A 17-year-old boy died hours after being scammed by suicide. The FBI says it’s part of a disturbing surge in sextortion cases.

Editor’s Note: If you or someone you know is struggling with suicidal thoughts or mental health issues, call the National Suicide Prevention Lifeline at 800-273-8255 to contact a trained counselor or visit the NSPL site.


Ryan Last received a message from someone he thought was a girl one school evening in February.

Within hours, the 17-year-old straight-A student and boy scout had died by suicide.

“Someone reached out to him pretending to be a girl, and they started a conversation,” his mother, Pauline Stuart, told CNN. considered going to college after high school.

The online conversation quickly became intimate and then turned criminal.

The scammer — posing as a young girl — sent Ryan a nude photo and asked Ryan to share an explicit image of himself in return. Immediately after Ryan shared an intimate photo of him, the cybercriminal demanded $5,000 and threatened to make the photo public and send it to Ryan’s family and friends.

Ryan Last.

The teen from San Jose, California, told the cybercriminal he couldn’t pay the full amount, and the demand was eventually reduced to a fraction of the original amount: $150. But after paying the scammers out of his savings, Stuart said : “They kept demanding more and more and constantly put pressure on him.”

Stuart knew nothing of what her son was going through at the time. She learned the details after law enforcement reconstructed the events leading up to his death.

She had said goodnight to Ryan at 10 p.m. and described him as her usually happy son. At 2 a.m., he had been ripped off and killed. Ryan left a suicide note describing how ashamed he was of himself and the family.

“He really, really thought at the time that there was no way to make ends meet if those photos were actually posted online,” Pauline said. “His note showed that he was absolutely terrified. No child should be so scared.”

Law enforcement officers are calling the scam “sextortion,” and investigators have seen an explosion in victim complaints, prompting the FBI to launch a campaign to warn parents from coast to coast.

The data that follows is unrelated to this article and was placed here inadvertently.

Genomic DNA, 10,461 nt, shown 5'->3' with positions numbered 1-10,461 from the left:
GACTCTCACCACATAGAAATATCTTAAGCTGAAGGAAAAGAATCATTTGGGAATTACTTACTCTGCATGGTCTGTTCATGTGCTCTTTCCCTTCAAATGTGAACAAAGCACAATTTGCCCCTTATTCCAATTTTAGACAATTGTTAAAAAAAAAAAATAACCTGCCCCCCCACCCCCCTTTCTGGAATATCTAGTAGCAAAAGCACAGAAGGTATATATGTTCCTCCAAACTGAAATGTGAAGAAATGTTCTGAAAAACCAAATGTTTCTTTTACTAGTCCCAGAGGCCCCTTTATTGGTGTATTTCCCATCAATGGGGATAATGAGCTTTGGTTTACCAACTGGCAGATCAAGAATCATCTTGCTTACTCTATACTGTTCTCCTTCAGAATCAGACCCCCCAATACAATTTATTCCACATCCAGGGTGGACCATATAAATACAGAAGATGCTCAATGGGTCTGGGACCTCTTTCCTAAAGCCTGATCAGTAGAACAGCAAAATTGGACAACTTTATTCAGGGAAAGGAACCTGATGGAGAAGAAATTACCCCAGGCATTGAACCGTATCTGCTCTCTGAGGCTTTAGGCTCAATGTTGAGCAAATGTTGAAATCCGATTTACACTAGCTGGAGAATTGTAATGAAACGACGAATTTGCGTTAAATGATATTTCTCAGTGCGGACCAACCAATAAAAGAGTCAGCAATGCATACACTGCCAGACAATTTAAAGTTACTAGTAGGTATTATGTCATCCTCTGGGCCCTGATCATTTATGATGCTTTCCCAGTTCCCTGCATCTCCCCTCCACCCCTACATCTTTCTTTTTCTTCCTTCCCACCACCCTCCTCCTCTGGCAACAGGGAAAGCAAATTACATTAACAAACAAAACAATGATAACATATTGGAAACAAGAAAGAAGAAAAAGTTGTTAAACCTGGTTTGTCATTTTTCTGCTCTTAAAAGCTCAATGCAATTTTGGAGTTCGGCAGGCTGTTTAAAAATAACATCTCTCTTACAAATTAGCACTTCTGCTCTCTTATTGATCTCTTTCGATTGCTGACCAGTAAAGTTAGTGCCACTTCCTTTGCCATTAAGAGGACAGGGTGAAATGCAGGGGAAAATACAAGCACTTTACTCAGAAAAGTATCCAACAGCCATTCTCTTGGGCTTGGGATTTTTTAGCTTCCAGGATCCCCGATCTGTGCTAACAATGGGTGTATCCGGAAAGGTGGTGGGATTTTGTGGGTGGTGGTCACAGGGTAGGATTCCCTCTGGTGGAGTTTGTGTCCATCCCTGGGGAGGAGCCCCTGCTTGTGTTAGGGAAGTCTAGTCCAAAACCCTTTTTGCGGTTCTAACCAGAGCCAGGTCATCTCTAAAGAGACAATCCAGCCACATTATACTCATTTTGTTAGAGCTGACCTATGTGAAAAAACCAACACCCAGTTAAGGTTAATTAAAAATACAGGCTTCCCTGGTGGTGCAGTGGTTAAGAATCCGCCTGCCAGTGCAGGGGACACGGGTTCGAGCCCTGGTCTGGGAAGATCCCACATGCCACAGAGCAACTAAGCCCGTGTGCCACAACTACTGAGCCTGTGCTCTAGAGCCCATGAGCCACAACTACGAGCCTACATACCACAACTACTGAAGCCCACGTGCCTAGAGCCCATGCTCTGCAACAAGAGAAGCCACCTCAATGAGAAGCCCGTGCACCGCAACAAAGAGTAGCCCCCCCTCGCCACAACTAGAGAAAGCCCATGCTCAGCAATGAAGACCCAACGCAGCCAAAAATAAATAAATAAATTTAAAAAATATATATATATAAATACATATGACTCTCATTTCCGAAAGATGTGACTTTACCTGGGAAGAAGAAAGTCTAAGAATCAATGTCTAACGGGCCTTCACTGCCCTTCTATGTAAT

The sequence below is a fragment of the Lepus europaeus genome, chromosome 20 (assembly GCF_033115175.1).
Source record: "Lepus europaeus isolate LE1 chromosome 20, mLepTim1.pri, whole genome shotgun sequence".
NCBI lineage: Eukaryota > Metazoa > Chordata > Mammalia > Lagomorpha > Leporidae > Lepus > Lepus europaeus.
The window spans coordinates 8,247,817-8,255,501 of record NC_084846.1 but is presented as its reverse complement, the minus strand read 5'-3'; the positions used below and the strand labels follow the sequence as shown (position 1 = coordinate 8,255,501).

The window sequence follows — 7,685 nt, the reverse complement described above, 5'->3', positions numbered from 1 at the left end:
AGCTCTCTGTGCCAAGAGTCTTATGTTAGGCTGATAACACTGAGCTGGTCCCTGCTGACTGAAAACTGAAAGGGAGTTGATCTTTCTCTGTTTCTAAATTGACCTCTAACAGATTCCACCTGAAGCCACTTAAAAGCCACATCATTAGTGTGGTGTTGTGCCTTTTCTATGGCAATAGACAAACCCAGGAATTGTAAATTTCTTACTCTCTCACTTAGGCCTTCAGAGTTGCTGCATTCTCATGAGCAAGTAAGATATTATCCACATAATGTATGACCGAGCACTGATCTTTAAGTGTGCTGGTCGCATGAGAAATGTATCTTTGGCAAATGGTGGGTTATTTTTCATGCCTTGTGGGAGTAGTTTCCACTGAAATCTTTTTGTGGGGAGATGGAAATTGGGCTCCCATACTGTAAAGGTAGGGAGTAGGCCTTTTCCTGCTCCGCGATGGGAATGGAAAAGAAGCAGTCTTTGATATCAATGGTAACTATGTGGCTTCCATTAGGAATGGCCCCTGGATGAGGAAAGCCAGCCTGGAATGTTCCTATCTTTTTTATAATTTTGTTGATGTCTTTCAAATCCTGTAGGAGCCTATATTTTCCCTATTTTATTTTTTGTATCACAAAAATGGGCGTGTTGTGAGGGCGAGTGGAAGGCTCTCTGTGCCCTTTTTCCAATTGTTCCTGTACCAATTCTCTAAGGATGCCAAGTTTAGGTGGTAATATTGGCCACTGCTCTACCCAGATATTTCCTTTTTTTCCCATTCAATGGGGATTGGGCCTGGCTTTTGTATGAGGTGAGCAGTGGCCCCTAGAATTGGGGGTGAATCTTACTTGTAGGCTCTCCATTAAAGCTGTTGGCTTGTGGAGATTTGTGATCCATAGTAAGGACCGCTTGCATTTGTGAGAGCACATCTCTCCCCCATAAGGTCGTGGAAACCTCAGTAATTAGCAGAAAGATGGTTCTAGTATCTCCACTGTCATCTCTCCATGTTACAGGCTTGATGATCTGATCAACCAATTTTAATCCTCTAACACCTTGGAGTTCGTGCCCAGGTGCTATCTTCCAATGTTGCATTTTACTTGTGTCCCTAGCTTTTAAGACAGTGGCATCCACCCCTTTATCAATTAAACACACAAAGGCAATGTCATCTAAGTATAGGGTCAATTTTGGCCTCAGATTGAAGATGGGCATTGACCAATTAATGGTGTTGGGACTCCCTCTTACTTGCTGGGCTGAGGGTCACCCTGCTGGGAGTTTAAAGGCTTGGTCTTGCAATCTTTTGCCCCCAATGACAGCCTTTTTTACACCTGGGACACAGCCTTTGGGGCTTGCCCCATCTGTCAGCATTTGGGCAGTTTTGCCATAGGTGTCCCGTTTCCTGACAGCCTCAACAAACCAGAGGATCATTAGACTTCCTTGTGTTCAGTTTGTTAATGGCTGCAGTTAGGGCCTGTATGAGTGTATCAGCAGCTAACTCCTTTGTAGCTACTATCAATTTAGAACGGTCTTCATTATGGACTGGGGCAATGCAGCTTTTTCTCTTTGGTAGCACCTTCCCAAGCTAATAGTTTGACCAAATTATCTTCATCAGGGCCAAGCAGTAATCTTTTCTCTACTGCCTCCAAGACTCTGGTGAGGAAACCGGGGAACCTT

The agency says there were more than 18,000 complaints about sextortion in 2021, with losses exceeding $13 million. The FBI says that criminals’ use of child pornography to lure suspects is also a serious crime.

The investigation into Last’s case is still ongoing, Stuart and the FBI tell CNN.

“To be a criminal who specifically targets children — it’s one of the deeper breaches of trust I think in society,” said FBI Superintendent Special Agent Dan Costin, who leads a team of investigators who work to combat crimes against children.

According to Costin, many of the sextortion scams reported to the FBI come from criminals across the African continent and Southeast Asia. Federal investigators are working with their law enforcement officers around the world, Costin said, to help identify and arrest perpetrators who target children online.

Ryan Last and his mother, Pauline Stuart.

A challenge for the FBI: Many sextortion victims fail to report the incidents to the police.

“The embarrassing part of this is probably one of the bigger hurdles the victims have to overcome,” Costin said. “It can be a lot, especially at that moment.”

But investigators are urging victims to contact police quickly, either online or at their local FBI office.

Medical experts say there’s an important reason why young men are especially vulnerable to sextortion-related scams.

“Teenagers’ brains are still developing,” says Dr. Scott Hadland, chief of pediatrics at Mass General in Boston. “So when something catastrophic happens, like a personal photo released to people online, it’s hard for them to look past that moment and understand that in the grand scheme of things, they’re going to get through this.”

Hadland said there are steps parents can take to protect their children from harm online.

“The most important thing parents should do with their teen is try to understand what they are doing online,” she said. “You want to know when they go online, who they communicate with, which platforms they use. Are they approached by people they don’t know, do they feel pressure to share information or photos?”

Hadland said it’s also critical that parents specifically warn teens about scams like sextortion, without putting them to shame.

“You want to make it clear that they can talk to you if they’ve done something, or if they feel like they’ve made a mistake,” he said.

Ryan’s mother agrees.

“You need to talk to your kids because we need to make them aware of it,” Stuart said.

She still mourns the loss of her son, channels her family’s pain into action, and honors Ryan by speaking out and telling his story. She hopes this will save lives.

“How can these people look at themselves in the mirror knowing that $150 is more important than a child’s life?” she says. “To me there is no word other than ‘bad’ that they care much more about money than they care about a child’s life. I don’t want anyone else to go through what we did.”

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